While it’s a season of fire across the border between India and Pakistan, the Norwegian Nobel Committee comes up with its own idea of snuffing out the belligerence of the blow-hot-blow-cold neighbors by conferring the Nobel Peace Prize jointly on its two precious individuals – Malala Yousafzai from Pakistan and Kailash Satyarthi from India. The choice looks ironic, wry and paradoxical because of the incongruity of the time in which it happens – two individuals get Nobel Peace Prize at a time when their countries are at daggers drawn in a fit of tactical frenzy! However, it’s bemusing. This is a brilliant coincidence, a divine decree that carries the potential of changing the narrative – among the intellectuals, media and civil societies across the border – from war to peace, from belligerence to harmony and from irrationality to logic. Maybe, it might create a climate where India celebrates Diwali with firecrackers and cherry bombs instead of raining bullets and mortars across the borders in retaliation of the misadventures of a moonstruck neighbor.
Her rise to fame came with a huge price as she found bullets pumped into her heads from close quarters. However, destiny had reserved a glorious story for her as she survived and told her brilliant story to the world. Soon, she became the global ambassador for the educational rights of a girl-child all across the world and the social and traditional media powered her to 13th position in Forbes’ list of 100 powerful persons of the world. At 17, she’s probably the biggest teen idol of the world and her ‘wow’ factor today makes even Justin Bieber and Miley Cyrus run for cover. So, the Nobel Peace Prize was just waiting to happen. It’s a well-deserved honour, Malala.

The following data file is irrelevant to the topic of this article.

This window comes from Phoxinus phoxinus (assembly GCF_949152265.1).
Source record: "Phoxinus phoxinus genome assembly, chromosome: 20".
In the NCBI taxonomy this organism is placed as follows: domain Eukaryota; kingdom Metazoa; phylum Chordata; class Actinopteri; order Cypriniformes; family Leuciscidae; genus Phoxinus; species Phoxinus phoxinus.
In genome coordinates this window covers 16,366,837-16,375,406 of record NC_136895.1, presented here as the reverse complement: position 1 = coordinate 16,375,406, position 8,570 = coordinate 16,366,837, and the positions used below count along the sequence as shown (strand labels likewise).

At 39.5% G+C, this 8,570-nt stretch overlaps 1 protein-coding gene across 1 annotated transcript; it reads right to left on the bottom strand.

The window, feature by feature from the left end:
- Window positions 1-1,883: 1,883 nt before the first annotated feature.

So is it with Mr. Kailash Satyarthi whose rise to fame is not centered round a freakish incident happening one day that changes everything around him rather it’s a story of grit, determination, positivity and hope that was building up slowly and patiently over time. The story began with pushing around the rules of society to provide one of the biggest assets of the nation – the children – their due place in society. He worked relentlessly against child labour and his ‘Bachpan Bachao Aandolan’ was nothing less than a personal crusade that matched all the conviction and determination of a Knight Templar fighting for his Holy Land. He has been a silent man sans glamour and razzmatazz who pursued his mission with utmost zealousness over decades that saw thousands of children getting freed from unscrupulous employers through actions like sudden raids. Heading many such organizations and serving on the boards of dozens of national and international bodies, including UNO, he had become a legend in his circle of people. Apart from his galvanizing works on the ground, he’ll also be remembered as a social science theorist who successfully theorized the principal that child labour perpetuates poverty, unemployment, illiteracy and many other social ills hence it must be eradicated. In the world struggling through misery, rapacity and greed, such men and women make society civilized, humanized and safe for us and for the generations yet to be born. Today, it’s time for an indebted world to return the favour. So, again it’s well-deserved Nobel, Kailash!
Bravo to the two legends!
Krishna Kumar@ThoughtPourri 2014